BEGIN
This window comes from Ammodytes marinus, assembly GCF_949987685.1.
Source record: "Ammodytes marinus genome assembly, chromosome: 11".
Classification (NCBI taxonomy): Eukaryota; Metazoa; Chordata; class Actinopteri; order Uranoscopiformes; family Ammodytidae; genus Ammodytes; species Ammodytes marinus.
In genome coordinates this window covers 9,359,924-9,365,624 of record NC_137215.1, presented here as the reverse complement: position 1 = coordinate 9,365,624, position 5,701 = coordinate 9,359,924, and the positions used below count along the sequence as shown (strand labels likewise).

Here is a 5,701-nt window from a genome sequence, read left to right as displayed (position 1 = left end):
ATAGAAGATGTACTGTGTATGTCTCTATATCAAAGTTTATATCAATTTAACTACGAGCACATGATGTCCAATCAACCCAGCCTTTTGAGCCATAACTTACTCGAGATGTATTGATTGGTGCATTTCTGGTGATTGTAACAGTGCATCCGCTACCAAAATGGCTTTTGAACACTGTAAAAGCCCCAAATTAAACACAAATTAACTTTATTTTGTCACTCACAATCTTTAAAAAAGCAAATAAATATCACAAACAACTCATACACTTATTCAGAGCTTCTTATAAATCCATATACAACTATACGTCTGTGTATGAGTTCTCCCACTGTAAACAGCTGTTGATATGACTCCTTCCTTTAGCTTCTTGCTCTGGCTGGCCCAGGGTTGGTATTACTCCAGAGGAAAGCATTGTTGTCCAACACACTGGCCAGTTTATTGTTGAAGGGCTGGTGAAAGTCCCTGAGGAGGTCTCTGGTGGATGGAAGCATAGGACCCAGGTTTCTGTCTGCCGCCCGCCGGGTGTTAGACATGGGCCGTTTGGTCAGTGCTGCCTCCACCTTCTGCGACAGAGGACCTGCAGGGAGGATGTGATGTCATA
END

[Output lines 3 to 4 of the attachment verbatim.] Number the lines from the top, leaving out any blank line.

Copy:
Classification (NCBI taxonomy): Eukaryota; Metazoa; Chordata; class Actinopteri; order Uranoscopiformes; family Ammodytidae; genus Ammodytes; species Ammodytes marinus.
In genome coordinates this window covers 9,359,924-9,365,624 of record NC_137215.1, presented here as the reverse complement: position 1 = coordinate 9,365,624, position 5,701 = coordinate 9,359,924, and the positions used below count along the sequence as shown (strand labels likewise).